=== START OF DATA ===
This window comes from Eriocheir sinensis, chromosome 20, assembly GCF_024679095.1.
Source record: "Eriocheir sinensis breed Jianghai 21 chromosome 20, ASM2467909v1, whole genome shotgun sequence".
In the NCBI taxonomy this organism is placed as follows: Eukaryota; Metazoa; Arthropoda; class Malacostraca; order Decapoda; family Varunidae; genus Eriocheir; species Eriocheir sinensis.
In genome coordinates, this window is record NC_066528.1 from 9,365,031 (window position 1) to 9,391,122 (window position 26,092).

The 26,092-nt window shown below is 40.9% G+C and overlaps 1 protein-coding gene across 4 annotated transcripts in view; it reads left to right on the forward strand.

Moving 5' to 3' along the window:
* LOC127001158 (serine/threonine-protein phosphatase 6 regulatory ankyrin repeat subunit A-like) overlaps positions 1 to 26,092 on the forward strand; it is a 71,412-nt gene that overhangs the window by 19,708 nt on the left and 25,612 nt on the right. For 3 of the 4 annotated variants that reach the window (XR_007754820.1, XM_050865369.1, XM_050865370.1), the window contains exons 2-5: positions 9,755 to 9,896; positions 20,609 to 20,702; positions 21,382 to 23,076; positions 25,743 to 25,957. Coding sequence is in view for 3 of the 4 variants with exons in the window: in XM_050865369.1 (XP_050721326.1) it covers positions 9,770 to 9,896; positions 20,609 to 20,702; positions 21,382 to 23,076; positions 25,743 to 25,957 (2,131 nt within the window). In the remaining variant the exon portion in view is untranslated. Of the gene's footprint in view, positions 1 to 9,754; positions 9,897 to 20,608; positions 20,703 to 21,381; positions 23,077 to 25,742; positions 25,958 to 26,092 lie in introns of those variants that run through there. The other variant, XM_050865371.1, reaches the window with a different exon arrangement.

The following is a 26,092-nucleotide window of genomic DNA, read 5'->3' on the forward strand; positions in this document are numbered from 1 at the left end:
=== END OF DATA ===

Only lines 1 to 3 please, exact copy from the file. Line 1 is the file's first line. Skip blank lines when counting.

This window comes from Eriocheir sinensis, chromosome 20, assembly GCF_024679095.1.
Source record: "Eriocheir sinensis breed Jianghai 21 chromosome 20, ASM2467909v1, whole genome shotgun sequence".
In the NCBI taxonomy this organism is placed as follows: Eukaryota; Metazoa; Arthropoda; class Malacostraca; order Decapoda; family Varunidae; genus Eriocheir; species Eriocheir sinensis.